Gender Identity

When people think of gender, they often think about body parts, clothes or how a person looks and acts. We also have a gender identity. This is the gender that we identify with, the gender that we know ourselves to be. It is part of our internal sense of self. This can be different to the ‘sex’ you were given at birth.

You can’t tell another person’s gender just by looking at them. The only person who can really know your gender is you.

Everyone is unique and has their own style and presentation. This is called gender expression. You don’t have to fit a stereotype of what you think a man or a woman should look like.

Your gender identity is about who you are and your sense of self. Your sexuality or sexual orientation is about who you are attracted to.

Watch this video from The Proud Trust in which young people talk about identity, coming out, language and school. 

Gender Dysphoria

When you are born, it’s decided whether you’re a boy or a girl, based on the way your body looks. 

Gender dysphoria is the uncomfortable feeling some people get when their gender is different from the one they were given at birth.

No matter how someone’s body looks, they might identify as male, female or non binary.

Non binary people may identify with no gender at all or with more than one gender.

If your gender identity matches the one you were given at birth that’s called cisgender.

Words used to describe gender identity

The Proud Trust have put together some of the words people may use to describe their gender identity. You should not feel under any pressure to assign yourself a 'label'.

Bigender: A person who feels they have two gender identities. This could be at the same time or at different times.

Cis or Cisgender: A person whose gender is the same as they were given at birth.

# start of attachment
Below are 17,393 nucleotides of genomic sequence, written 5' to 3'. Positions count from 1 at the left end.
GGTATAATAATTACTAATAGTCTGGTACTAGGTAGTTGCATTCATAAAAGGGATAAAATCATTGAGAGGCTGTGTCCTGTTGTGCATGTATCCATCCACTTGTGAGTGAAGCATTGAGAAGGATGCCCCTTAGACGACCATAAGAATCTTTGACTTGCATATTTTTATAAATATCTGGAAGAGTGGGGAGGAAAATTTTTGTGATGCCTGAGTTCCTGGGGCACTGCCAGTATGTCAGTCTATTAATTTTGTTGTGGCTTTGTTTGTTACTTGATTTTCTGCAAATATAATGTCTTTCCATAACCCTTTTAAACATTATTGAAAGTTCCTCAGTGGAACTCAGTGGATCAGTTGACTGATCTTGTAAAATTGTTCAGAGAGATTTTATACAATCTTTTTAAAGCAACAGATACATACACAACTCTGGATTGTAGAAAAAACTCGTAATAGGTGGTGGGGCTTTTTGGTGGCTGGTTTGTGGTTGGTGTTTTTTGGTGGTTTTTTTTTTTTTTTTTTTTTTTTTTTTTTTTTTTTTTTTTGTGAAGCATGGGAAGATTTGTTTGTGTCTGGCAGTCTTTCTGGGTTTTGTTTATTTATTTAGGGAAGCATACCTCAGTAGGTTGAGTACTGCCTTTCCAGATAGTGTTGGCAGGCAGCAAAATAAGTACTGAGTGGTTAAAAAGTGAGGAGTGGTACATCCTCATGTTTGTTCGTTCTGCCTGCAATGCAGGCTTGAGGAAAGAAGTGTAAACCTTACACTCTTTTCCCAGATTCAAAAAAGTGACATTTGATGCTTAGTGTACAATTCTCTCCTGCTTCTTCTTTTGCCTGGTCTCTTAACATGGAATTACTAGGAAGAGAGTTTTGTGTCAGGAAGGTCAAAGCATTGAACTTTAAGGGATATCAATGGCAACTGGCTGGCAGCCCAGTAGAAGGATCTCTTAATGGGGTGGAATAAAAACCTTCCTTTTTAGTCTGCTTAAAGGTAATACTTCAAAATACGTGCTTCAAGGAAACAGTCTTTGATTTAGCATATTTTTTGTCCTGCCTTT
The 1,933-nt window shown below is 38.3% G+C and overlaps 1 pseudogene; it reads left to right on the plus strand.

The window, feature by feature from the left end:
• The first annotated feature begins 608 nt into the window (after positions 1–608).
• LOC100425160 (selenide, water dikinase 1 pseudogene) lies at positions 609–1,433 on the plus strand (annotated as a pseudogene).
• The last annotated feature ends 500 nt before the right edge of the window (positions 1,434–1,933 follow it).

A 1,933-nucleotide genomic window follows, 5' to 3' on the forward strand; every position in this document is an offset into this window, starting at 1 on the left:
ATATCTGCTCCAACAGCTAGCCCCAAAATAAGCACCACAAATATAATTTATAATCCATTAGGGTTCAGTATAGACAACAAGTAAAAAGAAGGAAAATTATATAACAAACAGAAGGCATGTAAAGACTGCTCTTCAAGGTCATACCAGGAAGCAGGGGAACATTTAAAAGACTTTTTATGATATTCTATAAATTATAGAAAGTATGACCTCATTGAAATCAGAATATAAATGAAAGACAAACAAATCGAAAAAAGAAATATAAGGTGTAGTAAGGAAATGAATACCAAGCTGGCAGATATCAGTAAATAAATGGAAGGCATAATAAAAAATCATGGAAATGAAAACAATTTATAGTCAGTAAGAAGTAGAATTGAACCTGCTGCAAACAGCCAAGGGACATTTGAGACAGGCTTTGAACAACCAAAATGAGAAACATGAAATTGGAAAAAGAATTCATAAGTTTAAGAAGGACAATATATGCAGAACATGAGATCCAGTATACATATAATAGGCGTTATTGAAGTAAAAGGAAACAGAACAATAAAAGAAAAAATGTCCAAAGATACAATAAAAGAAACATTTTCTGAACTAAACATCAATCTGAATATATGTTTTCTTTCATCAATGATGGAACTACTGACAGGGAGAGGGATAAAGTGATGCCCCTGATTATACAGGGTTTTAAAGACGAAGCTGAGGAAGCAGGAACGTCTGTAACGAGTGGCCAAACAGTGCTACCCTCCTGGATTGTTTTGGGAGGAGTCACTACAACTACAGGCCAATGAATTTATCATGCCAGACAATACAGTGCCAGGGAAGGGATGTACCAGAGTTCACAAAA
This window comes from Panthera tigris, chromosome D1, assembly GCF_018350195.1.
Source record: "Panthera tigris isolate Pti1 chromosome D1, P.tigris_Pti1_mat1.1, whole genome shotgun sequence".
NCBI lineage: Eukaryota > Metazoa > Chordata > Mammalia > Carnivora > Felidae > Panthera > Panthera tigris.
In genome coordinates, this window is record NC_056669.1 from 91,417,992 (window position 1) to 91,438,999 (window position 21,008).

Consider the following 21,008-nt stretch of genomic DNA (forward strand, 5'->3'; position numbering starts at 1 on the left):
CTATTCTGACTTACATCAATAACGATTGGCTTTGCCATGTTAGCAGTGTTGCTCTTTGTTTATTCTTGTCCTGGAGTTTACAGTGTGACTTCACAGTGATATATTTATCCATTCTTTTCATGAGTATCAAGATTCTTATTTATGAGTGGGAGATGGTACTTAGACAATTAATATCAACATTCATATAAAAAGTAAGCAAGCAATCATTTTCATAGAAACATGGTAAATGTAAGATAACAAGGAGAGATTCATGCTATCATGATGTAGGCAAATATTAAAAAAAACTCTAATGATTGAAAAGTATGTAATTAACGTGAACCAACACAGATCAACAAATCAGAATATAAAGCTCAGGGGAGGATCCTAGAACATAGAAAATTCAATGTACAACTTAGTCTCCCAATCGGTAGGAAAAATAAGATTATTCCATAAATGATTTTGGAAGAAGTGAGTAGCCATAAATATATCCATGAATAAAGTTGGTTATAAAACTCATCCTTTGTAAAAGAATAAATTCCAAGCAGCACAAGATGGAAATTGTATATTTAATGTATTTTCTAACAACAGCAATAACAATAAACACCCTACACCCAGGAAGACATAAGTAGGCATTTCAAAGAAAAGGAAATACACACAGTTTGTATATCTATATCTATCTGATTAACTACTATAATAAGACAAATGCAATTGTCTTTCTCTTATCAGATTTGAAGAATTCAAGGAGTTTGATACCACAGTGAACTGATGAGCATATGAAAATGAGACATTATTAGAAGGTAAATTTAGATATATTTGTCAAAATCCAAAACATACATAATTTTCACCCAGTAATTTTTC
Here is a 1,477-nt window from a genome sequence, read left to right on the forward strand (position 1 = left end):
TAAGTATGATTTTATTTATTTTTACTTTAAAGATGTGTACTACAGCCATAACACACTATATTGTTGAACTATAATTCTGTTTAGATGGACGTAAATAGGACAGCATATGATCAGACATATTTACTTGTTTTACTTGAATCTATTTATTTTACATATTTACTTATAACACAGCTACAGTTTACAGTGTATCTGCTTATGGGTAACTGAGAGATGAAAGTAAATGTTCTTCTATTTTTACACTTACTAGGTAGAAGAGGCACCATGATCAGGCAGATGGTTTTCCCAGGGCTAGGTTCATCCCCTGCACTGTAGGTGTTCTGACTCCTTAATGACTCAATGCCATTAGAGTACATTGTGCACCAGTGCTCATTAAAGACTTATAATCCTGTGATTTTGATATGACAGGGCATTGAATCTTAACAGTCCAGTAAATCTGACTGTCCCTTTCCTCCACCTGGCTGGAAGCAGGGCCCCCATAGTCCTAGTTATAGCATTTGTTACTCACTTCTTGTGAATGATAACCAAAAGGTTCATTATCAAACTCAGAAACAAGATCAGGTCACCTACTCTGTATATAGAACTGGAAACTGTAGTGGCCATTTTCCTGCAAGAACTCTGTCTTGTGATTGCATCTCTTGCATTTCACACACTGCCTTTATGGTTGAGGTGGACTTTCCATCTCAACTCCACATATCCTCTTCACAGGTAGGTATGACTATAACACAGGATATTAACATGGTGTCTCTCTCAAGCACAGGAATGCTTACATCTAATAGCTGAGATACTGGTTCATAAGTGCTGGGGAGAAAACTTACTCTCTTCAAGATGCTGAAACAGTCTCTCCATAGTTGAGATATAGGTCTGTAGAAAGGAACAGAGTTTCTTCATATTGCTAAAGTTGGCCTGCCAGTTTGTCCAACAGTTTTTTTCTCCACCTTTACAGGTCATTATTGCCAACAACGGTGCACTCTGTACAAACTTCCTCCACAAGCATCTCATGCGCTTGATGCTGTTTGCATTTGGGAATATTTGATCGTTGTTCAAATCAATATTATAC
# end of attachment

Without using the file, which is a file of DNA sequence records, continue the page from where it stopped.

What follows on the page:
Demigender: An umbrella term for non binary identities that have a partial connection to a certain gender. Demiboy:  A gender identity that is both male and genderless. Demigirl:  A gender identity that is both female and genderless.

Gender Fluid: A person who feels that their gender is not static and that it changes throughout their life. This could be on a daily, weekly or monthly basis.

Gender neutral or Agender: A person who does not identify with any gender.

Non binary: An umbrella term for gender identities which are not confined by the gender binary of 'woman' and 'man'. Non binary people may identify with no gender at all or with more than one gender.

Polygender: A person that has several gender identities. This can mean they have them at the same time, or that they often switch between them at different times.

Queer: Some people use it as a collective term for LGBT+ people. Some use it to explain their gender, sexual or political identity. Some people still use this word as an insult and this is not okay. 

Questioning: A person who is uncertain about or exploring their own sexual orientation or gender identity.

Trans or Transgender: A person whose gender identity is in some way different to the gender they were assigned at birth.


Pronouns are words used to refer to someone when their name isn’t being used. Traditionally pronouns include words like he/him, she/her or they/them. They usually suggest a person’s gender. Some people prefer to use neutral pronouns such as they or them. 

What is your pronoun? You have the right to be called by the pronoun you feel most comfortable with.

You should ask others what their pronouns are and not assume.

Local resources

West Yorkshire Healthier Together LGBTQ+ support services page has information on local LGBT+ youth groups and support.

Dealing with your gender can sometimes be a stressful experience. There are West Yorkshire Healthier Together pages with information about depression, anxiety, self help and local mental health services.

National Resources

 LGBT Foundation is a national charity delivering advice, support and information services to lesbian, gay, bisexual and trans (LGBT) communities. They have information on sexual health and sex guides.

 MindOut  is a mental health service run by and for LGBTQ+ people. Their online support is available for all.

 The Proud Trust is an LGBT+ organisation that supports LGBT+ young people through youth groups, peer support, mentoring programs and the Proud Connections chat service.

 Gendered Intelligence works to increase understanding of gender diversity and improve the lives of trans people. They offer online groups and in person youth groups in Leeds. They also offer 1 to 1 support.

 Galop supports LGBT+ people who have experienced abuse and violence.